Day 122. Science vs Pseudoscience

In December 2012 on December 12, 2012 at 4:12 pm


What does ‘science‘ mean?

For the purposes of this blog project, rightly or wrongly, I’ve used the term science to cover some or all of the following:

  • Using evidence and reason to support or challenge a point of view;
  • Relating to my studies of science (and a little medicine) at University;
  • Descriptions of the natural world, including living things like plants and animals,but also rocks, the universe, stars and planets;
  • Methods of analysing our world, including maths;
  • Education, relating to science directly but also more broadly if it teaches us how to think and analyse our world;
  • How I approach my work as a scientist and as a writer; and
  • How I approach my life as a rational (mostly) person with many hats.

It’s not always important how science is defined. Sometimes however, it is critical to get it right.

Recently, TEDx felt strongly enough about distinguishing science from non-science, or pseudoscience, for its brand of global meetings to post an online letter.

Part of the letter consisted of the following pointers:

Marks of good science:

  • It makes claims that can be tested and verified;
  • It has been published in a peer reviewed journal (but beware… there are some dodgy journals out there that seem credible, but aren’t);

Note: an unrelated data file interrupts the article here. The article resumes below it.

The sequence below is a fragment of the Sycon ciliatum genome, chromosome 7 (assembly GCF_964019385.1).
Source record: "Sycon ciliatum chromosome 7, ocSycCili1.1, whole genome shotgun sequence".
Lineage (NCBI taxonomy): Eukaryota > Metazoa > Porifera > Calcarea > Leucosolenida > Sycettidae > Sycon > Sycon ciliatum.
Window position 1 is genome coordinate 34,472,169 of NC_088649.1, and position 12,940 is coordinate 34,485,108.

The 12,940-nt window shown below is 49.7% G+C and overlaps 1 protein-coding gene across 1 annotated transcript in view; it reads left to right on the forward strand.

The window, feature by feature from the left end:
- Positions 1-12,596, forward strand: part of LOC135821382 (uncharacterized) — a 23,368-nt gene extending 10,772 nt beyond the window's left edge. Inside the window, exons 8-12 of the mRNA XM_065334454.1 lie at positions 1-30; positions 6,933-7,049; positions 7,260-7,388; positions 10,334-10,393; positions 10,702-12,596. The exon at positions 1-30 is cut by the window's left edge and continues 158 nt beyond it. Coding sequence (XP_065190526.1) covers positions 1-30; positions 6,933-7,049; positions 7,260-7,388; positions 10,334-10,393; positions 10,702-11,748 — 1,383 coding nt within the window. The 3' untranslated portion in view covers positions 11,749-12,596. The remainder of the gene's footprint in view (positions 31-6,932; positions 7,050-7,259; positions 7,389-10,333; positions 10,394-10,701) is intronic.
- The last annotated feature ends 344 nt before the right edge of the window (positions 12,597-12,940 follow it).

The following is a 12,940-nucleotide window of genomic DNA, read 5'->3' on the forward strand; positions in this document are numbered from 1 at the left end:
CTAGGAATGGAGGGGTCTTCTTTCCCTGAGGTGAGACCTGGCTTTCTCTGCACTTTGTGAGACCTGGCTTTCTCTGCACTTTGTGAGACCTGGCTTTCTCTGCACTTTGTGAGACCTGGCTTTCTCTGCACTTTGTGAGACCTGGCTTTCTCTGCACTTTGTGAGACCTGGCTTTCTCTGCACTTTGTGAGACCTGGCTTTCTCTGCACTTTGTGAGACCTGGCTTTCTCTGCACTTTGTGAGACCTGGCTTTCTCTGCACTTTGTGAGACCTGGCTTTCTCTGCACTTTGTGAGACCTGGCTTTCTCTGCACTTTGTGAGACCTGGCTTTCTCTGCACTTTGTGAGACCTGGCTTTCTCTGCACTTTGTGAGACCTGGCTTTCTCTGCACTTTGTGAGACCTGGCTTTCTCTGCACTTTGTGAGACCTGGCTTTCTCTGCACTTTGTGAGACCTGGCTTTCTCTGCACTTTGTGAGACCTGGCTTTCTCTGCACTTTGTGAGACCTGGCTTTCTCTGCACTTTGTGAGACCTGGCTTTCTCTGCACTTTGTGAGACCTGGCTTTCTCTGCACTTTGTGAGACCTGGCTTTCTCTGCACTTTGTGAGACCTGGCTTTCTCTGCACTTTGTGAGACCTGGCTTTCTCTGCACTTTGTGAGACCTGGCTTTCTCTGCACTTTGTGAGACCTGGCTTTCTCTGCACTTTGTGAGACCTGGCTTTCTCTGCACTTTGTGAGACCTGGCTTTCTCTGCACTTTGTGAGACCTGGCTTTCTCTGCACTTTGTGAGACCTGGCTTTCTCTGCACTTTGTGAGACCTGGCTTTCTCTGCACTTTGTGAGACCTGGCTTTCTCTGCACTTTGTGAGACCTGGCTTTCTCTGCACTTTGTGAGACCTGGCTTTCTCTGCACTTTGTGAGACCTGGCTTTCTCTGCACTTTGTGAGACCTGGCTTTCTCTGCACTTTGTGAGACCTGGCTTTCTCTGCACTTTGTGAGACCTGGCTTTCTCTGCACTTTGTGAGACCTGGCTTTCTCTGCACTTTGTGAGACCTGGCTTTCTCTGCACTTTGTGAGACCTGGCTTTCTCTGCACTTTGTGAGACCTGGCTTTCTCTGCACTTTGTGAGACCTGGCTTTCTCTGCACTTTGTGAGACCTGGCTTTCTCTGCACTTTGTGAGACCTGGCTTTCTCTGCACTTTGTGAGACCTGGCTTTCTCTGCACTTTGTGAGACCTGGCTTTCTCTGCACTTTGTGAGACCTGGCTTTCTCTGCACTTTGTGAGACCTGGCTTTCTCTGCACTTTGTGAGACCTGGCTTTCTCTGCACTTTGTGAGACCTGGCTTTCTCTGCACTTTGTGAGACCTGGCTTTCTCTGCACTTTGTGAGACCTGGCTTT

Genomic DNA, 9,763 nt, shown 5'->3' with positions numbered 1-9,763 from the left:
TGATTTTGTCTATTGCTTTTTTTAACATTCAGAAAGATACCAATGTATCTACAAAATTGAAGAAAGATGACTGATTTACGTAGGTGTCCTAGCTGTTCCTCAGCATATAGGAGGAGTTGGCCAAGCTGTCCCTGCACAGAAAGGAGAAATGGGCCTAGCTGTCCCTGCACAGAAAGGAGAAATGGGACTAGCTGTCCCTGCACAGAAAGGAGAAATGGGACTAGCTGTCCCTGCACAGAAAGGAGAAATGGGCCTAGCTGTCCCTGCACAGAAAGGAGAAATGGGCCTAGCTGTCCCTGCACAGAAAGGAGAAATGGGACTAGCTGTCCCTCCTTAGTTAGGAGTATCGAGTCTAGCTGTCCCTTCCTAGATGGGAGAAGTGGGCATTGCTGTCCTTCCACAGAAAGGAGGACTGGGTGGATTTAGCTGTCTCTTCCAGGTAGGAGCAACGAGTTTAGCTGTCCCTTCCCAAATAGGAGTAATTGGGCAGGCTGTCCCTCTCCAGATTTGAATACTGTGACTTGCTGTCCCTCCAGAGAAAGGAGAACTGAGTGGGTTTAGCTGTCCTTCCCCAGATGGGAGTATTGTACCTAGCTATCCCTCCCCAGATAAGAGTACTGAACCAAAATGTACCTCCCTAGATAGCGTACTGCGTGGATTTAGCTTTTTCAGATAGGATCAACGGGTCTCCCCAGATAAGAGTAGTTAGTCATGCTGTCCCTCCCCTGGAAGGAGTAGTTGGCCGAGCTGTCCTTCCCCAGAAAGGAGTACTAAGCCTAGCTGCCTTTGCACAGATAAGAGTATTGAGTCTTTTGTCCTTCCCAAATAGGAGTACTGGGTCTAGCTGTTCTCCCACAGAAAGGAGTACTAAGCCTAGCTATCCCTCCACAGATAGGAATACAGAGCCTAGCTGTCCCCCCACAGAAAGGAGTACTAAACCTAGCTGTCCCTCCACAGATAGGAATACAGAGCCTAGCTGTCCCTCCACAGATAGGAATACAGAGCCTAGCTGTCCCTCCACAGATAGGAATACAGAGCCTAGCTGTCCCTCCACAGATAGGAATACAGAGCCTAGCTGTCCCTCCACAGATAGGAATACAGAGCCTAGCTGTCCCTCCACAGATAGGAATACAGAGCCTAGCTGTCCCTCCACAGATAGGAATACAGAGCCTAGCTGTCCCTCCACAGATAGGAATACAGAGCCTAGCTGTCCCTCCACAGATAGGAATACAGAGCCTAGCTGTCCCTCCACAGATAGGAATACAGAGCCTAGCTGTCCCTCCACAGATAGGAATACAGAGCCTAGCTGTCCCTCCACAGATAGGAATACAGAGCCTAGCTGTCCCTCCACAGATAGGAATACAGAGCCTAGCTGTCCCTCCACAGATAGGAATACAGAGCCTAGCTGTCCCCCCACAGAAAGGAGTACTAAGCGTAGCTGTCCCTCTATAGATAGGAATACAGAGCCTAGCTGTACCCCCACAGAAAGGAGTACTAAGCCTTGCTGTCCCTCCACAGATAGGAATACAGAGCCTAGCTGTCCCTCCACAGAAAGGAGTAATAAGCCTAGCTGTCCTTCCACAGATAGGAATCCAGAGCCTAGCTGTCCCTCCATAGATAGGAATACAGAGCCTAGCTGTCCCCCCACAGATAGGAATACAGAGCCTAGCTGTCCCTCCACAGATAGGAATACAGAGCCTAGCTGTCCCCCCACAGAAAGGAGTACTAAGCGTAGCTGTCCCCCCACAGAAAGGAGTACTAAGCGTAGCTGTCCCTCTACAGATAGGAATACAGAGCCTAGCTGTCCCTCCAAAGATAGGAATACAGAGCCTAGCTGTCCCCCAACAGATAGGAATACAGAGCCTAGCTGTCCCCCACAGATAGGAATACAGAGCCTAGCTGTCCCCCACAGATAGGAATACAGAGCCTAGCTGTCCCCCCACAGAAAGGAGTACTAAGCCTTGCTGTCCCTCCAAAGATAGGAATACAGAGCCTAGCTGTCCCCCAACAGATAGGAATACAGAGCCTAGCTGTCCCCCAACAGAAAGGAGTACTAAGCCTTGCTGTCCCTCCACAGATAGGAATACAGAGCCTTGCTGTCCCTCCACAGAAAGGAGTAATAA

• It is based on theories that are discussed and argued for by many experts in the field;
  • It is backed up by experiments that have generated enough data to convince other experts of its legitimacy;
  • Its proponents are secure enough to accept areas of doubt and need for further investigation;
  • It does not fly in the face of the broad existing body of scientific knowledge; and
  • The proposed speaker works for a university and/or has a phD or other bona fide high level scientific qualification.

Marks of bad science:

  • Has failed to convince many mainstream scientists of its truth;
  • Is not based on experiments that can be reproduced by others;
  • Contains experimental flaws or is based on data that does not convincingly corroborate the experimenter’s theoretical claims;
  • Comes from overconfident fringe experts;
  • Uses over-simplified interpretations of legitimate studies and may combine with imprecise, spiritual or new age vocabulary, to form new, completely untested theories; and
  • Speaks dismissively of mainstream science.

The full letter can be viewed here.

[image thanks to MissTurner on flickr]


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